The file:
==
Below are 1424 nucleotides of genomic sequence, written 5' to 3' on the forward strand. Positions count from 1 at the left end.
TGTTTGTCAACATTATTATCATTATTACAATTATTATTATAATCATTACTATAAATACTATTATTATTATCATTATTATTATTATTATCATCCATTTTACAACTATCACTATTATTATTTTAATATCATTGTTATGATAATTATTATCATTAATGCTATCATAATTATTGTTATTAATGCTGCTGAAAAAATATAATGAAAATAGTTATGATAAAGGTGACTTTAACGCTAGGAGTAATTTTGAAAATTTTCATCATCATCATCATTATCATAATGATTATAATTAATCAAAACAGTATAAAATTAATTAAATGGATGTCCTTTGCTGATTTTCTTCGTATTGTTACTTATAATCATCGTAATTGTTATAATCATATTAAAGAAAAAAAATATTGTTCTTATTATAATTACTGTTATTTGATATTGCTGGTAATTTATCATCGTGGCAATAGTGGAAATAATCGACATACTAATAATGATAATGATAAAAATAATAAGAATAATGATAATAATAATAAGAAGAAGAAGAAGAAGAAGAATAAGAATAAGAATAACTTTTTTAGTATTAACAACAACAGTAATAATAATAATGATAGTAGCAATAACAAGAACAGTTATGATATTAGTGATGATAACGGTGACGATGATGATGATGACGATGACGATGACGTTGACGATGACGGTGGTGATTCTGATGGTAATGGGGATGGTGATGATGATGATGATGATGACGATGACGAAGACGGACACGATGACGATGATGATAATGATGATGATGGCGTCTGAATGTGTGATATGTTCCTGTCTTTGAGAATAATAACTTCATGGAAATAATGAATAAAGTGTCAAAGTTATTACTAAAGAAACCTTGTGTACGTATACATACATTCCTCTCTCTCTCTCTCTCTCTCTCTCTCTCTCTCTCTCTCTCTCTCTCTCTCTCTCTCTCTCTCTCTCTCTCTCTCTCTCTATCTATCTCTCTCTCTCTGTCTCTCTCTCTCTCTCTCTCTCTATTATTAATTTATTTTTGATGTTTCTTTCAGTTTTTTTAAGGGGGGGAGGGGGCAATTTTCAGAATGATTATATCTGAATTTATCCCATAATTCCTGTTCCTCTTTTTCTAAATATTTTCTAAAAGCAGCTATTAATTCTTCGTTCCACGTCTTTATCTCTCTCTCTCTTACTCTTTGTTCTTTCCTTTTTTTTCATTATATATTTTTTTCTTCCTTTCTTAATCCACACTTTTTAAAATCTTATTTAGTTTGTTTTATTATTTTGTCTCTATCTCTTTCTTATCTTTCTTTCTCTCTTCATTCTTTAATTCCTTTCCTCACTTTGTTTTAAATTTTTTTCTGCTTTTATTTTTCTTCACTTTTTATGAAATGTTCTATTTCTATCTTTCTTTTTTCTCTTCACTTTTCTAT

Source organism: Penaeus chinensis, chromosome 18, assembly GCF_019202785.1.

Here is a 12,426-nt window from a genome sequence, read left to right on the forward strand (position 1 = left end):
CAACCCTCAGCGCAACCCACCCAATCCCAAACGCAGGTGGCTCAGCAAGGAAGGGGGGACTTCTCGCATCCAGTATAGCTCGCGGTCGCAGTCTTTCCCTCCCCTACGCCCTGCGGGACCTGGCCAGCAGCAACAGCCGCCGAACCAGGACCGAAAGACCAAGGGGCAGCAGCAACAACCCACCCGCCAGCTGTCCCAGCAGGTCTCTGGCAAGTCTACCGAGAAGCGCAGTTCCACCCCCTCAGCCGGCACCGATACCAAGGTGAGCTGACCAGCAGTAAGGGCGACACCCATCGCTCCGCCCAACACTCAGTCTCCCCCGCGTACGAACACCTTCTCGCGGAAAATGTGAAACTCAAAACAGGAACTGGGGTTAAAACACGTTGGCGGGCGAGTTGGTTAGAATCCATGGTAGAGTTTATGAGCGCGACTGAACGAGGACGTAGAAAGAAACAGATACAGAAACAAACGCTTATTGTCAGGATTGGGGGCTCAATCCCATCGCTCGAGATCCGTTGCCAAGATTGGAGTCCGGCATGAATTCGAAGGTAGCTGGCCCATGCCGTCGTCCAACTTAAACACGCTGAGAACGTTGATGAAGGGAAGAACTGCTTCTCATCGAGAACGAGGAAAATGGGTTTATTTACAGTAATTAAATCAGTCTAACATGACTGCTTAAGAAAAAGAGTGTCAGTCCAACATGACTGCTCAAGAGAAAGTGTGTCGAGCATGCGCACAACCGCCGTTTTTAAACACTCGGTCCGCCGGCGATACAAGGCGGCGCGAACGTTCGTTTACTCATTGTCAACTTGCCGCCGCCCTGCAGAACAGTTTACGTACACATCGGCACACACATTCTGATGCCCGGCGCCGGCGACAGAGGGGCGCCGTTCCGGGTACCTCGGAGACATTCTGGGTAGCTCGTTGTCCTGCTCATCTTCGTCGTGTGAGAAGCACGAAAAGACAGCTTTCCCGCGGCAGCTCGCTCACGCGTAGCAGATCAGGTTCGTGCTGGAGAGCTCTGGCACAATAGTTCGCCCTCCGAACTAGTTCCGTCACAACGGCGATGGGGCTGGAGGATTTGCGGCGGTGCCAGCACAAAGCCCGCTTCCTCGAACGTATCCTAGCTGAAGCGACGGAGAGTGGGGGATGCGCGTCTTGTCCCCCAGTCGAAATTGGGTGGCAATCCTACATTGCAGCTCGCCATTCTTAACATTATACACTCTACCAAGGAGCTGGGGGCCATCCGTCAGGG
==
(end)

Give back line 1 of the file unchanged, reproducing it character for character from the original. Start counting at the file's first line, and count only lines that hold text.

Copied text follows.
Below are 1424 nucleotides of genomic sequence, written 5' to 3' on the forward strand. Positions count from 1 at the left end.